Alternatives to Arming Ukraine

by Mark N. Katz

America, Europe, and some other countries have imposed numerous economic sanctions against Kremlin insiders as well as Russia as a whole in response to Moscow’s annexation of Crimea and intervention in support of pro-Russian separatists in eastern Ukraine. These Western sanctions, though, have not succeeded in getting Moscow to reverse course. Indeed, Western governments believe that Moscow has been violating the most recent cease-fire accord by sending more weapons and “volunteers” to help the separatists in eastern Ukraine. During a recent visit I made to Paris and Berlin, officials and observers there told me that they fear Putin may push even further into Ukraine, and perhaps elsewhere.

Many American politicians and officials, Republican and Democrat alike, now believe that since sanctions have not stopped Putin, the time has come to provide military assistance to Ukraine so that it can better defend itself against Russia. Doing so, they argue, would at least raise the cost of aggression for Moscow. And the more costly Putin’s venture in Ukraine becomes, the more likely they believe it will undermine domestic political support for Putin inside Russia. Besides, they see it as immoral not to help Ukraine defend itself against aggression.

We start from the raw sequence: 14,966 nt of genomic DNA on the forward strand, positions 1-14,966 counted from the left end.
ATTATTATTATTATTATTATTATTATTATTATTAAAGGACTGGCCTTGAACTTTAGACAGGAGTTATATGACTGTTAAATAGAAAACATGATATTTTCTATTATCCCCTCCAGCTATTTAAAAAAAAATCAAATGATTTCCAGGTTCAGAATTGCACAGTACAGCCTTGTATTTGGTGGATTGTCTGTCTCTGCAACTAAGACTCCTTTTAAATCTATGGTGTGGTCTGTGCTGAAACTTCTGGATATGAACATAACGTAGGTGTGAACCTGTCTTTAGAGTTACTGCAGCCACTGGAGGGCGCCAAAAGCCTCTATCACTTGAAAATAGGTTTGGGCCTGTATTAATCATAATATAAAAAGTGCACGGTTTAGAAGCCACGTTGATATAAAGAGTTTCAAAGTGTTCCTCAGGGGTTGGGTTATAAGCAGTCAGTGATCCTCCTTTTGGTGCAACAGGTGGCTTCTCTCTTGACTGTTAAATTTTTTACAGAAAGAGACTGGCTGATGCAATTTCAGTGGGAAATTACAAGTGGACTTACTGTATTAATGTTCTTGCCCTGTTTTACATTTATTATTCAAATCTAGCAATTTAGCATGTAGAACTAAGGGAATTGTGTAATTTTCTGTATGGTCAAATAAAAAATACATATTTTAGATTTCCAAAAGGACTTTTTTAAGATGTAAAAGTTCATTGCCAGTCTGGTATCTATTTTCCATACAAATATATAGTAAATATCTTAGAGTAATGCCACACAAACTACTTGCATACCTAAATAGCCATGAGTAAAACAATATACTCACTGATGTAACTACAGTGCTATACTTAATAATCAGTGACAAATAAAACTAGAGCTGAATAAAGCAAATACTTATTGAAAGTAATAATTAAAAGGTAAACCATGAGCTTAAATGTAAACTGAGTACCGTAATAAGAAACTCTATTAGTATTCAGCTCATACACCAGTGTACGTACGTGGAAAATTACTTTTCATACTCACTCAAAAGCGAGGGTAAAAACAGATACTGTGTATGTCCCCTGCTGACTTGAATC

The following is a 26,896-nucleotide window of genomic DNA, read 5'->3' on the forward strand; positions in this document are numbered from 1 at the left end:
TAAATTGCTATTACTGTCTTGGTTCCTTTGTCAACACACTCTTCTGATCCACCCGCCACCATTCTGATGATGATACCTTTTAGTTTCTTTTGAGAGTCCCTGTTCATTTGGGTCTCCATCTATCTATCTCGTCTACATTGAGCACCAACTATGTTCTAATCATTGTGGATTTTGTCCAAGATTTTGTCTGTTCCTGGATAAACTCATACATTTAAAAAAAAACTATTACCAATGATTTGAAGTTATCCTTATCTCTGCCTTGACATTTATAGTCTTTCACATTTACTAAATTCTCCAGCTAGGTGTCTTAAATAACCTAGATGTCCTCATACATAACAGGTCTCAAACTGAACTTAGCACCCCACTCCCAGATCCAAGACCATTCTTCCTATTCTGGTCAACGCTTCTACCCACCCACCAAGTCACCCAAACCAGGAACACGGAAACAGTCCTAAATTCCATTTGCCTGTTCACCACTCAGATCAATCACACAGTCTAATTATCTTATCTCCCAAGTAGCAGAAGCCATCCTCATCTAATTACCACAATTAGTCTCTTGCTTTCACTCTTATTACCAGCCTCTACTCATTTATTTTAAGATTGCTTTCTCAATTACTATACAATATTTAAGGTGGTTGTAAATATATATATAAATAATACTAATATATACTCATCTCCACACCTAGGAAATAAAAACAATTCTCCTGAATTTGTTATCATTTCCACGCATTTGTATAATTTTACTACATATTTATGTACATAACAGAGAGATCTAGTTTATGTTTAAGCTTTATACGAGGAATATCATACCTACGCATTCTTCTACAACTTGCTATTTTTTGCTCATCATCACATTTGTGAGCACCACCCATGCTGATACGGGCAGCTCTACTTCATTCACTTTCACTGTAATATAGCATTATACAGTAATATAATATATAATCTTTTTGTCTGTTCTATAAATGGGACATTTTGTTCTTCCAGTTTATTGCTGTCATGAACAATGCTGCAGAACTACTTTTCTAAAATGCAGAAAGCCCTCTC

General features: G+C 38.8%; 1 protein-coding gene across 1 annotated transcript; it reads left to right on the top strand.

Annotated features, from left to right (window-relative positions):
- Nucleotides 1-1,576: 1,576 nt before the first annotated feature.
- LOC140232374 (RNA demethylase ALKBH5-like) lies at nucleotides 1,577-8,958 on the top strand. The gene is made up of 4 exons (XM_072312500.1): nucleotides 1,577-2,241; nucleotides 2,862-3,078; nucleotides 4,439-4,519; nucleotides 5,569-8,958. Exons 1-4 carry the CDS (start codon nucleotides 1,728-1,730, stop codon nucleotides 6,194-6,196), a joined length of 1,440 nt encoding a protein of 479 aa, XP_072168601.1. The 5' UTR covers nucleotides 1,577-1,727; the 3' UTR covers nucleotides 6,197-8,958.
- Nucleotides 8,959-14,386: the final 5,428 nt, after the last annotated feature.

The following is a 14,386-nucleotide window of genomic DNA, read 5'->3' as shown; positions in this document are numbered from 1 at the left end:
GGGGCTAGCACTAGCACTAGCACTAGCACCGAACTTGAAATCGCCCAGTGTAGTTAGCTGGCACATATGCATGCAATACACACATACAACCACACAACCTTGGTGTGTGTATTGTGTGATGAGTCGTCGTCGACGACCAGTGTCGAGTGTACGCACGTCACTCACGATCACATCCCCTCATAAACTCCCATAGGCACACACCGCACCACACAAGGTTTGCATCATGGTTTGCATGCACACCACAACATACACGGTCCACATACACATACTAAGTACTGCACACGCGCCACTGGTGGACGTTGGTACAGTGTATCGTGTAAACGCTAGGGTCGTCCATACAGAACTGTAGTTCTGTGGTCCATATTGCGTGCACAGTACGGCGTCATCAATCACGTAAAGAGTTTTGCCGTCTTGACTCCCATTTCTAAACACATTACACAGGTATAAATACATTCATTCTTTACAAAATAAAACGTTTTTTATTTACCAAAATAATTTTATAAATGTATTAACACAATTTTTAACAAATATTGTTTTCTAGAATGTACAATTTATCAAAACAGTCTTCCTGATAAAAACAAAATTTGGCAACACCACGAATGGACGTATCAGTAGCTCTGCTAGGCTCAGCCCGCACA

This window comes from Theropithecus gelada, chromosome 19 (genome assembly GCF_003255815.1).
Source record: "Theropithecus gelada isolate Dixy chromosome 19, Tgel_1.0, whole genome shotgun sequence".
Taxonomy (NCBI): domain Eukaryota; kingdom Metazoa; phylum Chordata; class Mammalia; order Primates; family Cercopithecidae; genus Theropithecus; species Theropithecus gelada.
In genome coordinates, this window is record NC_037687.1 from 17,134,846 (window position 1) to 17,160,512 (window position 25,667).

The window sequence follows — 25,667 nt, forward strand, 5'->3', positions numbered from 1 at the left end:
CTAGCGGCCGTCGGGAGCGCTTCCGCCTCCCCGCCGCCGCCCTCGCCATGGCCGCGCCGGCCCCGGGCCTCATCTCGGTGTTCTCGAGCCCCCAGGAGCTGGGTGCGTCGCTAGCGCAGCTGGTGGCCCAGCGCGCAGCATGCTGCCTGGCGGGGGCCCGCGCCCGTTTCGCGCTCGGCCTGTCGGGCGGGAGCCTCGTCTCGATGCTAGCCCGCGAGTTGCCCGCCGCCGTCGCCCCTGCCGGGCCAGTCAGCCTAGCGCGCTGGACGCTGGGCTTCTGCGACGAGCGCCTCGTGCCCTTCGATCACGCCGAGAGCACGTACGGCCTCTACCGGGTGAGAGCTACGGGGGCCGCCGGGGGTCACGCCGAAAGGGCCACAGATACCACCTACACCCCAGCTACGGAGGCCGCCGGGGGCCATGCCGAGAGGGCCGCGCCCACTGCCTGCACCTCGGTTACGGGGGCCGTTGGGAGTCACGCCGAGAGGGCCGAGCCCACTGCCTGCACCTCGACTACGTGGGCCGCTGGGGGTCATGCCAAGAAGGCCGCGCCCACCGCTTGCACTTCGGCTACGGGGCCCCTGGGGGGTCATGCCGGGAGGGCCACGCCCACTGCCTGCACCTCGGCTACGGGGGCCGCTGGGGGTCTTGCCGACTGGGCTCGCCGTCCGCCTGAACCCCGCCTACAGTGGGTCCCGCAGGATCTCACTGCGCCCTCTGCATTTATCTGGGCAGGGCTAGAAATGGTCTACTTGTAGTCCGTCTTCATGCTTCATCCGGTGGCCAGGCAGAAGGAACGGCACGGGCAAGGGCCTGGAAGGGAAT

French and German—as well as many other European—observers, though, are strongly opposed to any such move. They fear that the U.S. (and perhaps others) arming Ukraine would lead to an even greater degree of Russian intervention in Ukraine and perhaps even to an expanded conflict. Europe would suffer far more from such an escalation than America, and Europeans do not appreciate that so many American politicians and officials cavalierly (in their view) advocate a policy that risks jeopardizing their peace and well-being. Further, they fear that the U.S. might simply ignore these European concerns and send arms to Ukraine unilaterally.